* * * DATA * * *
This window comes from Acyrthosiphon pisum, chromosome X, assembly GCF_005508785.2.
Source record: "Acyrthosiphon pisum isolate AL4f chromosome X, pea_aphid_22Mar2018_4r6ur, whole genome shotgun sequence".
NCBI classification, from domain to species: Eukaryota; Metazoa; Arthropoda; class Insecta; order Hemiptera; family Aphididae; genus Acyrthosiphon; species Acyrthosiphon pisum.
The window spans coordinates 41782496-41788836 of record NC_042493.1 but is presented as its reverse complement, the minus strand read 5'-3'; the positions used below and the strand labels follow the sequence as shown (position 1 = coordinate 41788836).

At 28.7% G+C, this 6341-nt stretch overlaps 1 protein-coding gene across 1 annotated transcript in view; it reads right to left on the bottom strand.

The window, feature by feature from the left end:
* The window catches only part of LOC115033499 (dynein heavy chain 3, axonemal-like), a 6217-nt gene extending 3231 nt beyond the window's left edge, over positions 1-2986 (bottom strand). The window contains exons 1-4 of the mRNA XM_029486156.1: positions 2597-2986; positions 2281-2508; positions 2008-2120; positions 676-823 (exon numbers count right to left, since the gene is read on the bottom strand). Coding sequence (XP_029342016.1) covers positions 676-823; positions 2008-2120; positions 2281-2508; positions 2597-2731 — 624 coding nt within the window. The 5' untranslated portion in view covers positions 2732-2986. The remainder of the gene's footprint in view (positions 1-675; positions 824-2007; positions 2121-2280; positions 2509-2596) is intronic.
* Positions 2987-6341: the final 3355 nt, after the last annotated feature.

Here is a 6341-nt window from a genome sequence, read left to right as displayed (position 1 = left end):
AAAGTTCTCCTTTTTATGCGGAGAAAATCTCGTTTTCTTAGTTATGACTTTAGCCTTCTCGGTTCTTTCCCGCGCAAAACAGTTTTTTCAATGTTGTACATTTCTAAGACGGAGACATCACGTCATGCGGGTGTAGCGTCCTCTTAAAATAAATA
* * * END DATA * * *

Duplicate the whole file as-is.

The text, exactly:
This window comes from Acyrthosiphon pisum, chromosome X, assembly GCF_005508785.2.
Source record: "Acyrthosiphon pisum isolate AL4f chromosome X, pea_aphid_22Mar2018_4r6ur, whole genome shotgun sequence".
NCBI classification, from domain to species: Eukaryota; Metazoa; Arthropoda; class Insecta; order Hemiptera; family Aphididae; genus Acyrthosiphon; species Acyrthosiphon pisum.
The window spans coordinates 41782496-41788836 of record NC_042493.1 but is presented as its reverse complement, the minus strand read 5'-3'; the positions used below and the strand labels follow the sequence as shown (position 1 = coordinate 41788836).

At 28.7% G+C, this 6341-nt stretch overlaps 1 protein-coding gene across 1 annotated transcript in view; it reads right to left on the bottom strand.

The window, feature by feature from the left end:
* The window catches only part of LOC115033499 (dynein heavy chain 3, axonemal-like), a 6217-nt gene extending 3231 nt beyond the window's left edge, over positions 1-2986 (bottom strand). The window contains exons 1-4 of the mRNA XM_029486156.1: positions 2597-2986; positions 2281-2508; positions 2008-2120; positions 676-823 (exon numbers count right to left, since the gene is read on the bottom strand). Coding sequence (XP_029342016.1) covers positions 676-823; positions 2008-2120; positions 2281-2508; positions 2597-2731 — 624 coding nt within the window. The 5' untranslated portion in view covers positions 2732-2986. The remainder of the gene's footprint in view (positions 1-675; positions 824-2007; positions 2121-2280; positions 2509-2596) is intronic.
* Positions 2987-6341: the final 3355 nt, after the last annotated feature.

Here is a 6341-nt window from a genome sequence, read left to right as displayed (position 1 = left end):
AAAGTTCTCCTTTTTATGCGGAGAAAATCTCGTTTTCTTAGTTATGACTTTAGCCTTCTCGGTTCTTTCCCGCGCAAAACAGTTTTTTCAATGTTGTACATTTCTAAGACGGAGACATCACGTCATGCGGGTGTAGCGTCCTCTTAAAATAAATA